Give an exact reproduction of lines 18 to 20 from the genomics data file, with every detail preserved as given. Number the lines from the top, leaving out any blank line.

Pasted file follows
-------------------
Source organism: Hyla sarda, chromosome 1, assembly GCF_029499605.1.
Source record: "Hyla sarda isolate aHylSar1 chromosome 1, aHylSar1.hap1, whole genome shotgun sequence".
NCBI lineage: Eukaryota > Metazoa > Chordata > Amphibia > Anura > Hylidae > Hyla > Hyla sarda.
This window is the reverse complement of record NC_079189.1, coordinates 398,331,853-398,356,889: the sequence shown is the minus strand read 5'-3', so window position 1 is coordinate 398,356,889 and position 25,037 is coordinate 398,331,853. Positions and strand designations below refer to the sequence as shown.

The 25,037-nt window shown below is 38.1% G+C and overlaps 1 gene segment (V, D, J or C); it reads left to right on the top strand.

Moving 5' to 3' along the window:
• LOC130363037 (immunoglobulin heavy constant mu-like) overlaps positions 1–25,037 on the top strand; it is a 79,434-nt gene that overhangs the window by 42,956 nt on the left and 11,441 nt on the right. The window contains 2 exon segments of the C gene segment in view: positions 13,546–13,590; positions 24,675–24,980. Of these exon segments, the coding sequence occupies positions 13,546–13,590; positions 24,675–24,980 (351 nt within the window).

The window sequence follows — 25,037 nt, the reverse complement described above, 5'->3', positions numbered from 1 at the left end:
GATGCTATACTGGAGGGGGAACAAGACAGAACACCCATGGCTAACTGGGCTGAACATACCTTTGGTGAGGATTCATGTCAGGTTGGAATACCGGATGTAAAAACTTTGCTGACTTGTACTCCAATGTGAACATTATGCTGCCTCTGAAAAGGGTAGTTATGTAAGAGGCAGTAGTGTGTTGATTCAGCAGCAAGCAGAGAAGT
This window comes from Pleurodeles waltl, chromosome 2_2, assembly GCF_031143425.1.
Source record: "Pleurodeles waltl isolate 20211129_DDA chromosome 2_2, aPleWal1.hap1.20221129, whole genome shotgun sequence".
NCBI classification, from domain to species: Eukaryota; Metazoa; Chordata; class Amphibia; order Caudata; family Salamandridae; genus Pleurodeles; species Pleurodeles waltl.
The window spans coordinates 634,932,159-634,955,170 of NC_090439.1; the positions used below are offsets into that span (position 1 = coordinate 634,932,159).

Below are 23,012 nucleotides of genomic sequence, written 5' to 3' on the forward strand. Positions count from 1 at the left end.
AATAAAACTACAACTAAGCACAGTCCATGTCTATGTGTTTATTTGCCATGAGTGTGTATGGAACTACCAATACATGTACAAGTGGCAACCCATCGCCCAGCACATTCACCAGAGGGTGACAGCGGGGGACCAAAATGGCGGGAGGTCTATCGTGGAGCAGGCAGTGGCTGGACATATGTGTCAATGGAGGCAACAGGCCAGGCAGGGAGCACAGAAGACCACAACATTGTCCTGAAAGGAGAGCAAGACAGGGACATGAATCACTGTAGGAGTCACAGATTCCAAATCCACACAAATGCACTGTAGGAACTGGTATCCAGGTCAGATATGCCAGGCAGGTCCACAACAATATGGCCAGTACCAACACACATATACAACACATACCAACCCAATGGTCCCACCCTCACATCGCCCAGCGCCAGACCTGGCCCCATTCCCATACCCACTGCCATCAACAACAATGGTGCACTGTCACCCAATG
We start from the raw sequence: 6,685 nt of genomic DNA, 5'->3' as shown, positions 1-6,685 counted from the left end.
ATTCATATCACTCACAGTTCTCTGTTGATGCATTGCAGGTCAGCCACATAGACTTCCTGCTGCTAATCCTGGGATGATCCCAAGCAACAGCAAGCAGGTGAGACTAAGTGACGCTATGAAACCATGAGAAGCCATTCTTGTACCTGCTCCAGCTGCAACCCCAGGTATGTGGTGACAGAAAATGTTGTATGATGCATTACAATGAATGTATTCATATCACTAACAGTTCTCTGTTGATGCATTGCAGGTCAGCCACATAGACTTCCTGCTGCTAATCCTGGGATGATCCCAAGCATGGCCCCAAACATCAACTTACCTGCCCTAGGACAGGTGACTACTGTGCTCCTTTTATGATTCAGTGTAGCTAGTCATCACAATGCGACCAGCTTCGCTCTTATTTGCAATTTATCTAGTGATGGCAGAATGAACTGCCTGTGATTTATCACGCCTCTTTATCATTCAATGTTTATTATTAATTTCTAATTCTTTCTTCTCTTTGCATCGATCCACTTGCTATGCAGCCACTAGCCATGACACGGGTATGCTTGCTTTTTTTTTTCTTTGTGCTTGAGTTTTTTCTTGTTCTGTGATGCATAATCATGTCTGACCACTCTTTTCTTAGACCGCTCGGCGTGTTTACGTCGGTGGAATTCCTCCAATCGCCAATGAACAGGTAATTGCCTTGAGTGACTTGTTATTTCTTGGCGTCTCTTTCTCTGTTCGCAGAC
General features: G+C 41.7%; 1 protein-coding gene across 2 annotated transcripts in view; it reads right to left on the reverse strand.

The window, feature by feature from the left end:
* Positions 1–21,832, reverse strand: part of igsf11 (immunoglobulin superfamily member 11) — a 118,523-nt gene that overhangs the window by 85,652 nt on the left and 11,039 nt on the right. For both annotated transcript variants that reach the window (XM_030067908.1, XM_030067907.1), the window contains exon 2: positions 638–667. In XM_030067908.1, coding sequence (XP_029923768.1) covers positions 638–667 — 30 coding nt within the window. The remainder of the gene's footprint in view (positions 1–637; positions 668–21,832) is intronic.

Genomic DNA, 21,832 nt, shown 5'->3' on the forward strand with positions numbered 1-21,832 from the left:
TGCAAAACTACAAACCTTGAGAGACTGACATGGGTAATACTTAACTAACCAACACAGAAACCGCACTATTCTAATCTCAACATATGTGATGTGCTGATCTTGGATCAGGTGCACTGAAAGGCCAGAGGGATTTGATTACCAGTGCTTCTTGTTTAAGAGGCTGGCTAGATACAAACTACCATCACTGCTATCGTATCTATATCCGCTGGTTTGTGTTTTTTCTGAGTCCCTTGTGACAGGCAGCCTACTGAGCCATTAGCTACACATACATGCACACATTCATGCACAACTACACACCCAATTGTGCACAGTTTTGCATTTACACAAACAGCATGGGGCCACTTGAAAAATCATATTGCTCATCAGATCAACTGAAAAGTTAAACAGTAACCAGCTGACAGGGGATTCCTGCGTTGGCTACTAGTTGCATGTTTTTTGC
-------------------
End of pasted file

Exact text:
General features: G+C 41.7%; 1 protein-coding gene across 2 annotated transcripts in view; it reads right to left on the reverse strand.

The window, feature by feature from the left end:
* Positions 1–21,832, reverse strand: part of igsf11 (immunoglobulin superfamily member 11) — a 118,523-nt gene that overhangs the window by 85,652 nt on the left and 11,039 nt on the right. For both annotated transcript variants that reach the window (XM_030067908.1, XM_030067907.1), the window contains exon 2: positions 638–667. In XM_030067908.1, coding sequence (XP_029923768.1) covers positions 638–667 — 30 coding nt within the window. The remainder of the gene's footprint in view (positions 1–637; positions 668–21,832) is intronic.